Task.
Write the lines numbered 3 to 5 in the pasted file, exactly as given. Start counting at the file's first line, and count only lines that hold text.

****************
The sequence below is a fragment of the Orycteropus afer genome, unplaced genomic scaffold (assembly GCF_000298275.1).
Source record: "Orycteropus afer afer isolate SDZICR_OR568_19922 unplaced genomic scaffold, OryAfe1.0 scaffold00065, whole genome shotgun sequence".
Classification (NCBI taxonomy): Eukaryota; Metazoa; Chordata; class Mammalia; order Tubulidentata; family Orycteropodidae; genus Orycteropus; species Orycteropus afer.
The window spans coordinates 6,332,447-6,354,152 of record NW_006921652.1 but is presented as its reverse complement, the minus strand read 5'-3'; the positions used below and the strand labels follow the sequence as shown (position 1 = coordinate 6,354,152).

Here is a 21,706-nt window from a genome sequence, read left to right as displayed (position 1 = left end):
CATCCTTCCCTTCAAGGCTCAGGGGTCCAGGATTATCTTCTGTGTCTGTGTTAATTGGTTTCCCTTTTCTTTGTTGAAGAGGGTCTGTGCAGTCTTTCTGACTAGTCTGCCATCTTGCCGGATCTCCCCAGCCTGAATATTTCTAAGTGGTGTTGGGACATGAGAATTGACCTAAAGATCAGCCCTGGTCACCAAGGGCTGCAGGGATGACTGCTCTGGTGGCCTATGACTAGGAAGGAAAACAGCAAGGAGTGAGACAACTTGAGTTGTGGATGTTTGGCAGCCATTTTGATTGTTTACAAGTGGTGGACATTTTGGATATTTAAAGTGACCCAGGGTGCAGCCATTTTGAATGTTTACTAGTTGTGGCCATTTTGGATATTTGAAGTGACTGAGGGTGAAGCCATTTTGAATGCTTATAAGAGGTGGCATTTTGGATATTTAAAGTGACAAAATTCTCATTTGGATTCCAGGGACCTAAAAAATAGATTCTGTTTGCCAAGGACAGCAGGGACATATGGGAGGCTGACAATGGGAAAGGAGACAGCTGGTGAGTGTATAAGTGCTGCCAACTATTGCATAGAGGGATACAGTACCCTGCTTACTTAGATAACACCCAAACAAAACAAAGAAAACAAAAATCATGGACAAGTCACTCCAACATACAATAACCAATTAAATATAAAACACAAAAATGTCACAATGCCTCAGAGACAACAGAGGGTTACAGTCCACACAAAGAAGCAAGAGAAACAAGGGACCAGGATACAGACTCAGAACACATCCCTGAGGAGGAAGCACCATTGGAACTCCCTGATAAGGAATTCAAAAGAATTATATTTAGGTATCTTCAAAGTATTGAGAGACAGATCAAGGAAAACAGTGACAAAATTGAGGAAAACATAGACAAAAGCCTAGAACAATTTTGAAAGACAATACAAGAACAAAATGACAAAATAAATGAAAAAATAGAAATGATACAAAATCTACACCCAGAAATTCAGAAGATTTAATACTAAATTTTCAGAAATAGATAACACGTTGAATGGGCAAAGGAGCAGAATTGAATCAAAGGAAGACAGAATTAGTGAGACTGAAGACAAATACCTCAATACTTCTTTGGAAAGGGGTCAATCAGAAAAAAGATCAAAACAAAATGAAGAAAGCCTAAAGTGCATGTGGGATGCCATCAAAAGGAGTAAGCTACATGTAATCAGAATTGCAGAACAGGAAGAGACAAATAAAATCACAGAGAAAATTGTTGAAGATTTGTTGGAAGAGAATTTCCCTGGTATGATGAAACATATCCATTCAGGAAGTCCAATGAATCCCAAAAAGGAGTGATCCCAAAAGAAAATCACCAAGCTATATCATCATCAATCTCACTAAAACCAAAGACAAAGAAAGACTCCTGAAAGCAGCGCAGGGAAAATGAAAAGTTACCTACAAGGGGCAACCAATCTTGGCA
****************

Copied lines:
Classification (NCBI taxonomy): Eukaryota; Metazoa; Chordata; class Mammalia; order Tubulidentata; family Orycteropodidae; genus Orycteropus; species Orycteropus afer.
The window spans coordinates 6,332,447-6,354,152 of record NW_006921652.1 but is presented as its reverse complement, the minus strand read 5'-3'; the positions used below and the strand labels follow the sequence as shown (position 1 = coordinate 6,354,152).

Here is a 21,706-nt window from a genome sequence, read left to right as displayed (position 1 = left end):